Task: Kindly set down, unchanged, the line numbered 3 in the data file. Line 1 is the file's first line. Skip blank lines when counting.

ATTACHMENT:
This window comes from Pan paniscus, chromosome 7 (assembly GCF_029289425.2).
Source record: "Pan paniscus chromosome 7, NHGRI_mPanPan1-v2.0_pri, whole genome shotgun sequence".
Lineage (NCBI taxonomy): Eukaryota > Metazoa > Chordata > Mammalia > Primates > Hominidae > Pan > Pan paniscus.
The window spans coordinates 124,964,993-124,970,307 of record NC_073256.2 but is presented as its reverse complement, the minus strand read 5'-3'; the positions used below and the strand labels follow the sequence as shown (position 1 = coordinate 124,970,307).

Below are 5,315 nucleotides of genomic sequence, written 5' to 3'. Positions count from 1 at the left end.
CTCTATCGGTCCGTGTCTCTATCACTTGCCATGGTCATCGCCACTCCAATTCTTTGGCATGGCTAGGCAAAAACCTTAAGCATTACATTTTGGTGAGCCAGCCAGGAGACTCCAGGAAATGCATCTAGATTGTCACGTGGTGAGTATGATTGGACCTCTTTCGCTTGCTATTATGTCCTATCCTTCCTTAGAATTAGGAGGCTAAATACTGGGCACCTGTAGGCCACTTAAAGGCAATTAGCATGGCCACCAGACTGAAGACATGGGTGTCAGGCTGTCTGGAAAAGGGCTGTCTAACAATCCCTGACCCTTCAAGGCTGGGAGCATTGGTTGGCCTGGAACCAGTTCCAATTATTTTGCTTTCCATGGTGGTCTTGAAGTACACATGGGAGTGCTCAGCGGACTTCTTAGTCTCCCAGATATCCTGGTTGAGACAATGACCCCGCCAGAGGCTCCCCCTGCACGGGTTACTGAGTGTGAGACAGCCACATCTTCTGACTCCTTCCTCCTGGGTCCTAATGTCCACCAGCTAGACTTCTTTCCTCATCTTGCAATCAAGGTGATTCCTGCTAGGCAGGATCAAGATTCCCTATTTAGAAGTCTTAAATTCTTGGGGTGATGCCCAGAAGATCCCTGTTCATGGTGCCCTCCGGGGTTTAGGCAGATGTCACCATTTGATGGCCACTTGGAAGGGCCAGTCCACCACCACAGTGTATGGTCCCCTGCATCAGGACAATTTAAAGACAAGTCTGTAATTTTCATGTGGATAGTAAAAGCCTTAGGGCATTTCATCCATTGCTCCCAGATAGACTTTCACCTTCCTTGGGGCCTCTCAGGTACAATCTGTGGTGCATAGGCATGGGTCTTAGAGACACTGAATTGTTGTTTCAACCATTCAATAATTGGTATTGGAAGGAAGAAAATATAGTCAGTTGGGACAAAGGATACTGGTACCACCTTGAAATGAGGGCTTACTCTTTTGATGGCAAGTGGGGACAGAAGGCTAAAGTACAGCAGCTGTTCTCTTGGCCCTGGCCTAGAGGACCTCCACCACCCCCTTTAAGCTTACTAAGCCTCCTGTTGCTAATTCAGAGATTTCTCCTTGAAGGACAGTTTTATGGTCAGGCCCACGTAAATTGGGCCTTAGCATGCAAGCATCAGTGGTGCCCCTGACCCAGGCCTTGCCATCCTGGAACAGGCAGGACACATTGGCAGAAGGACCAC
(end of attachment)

Lineage (NCBI taxonomy): Eukaryota > Metazoa > Chordata > Mammalia > Primates > Hominidae > Pan > Pan paniscus.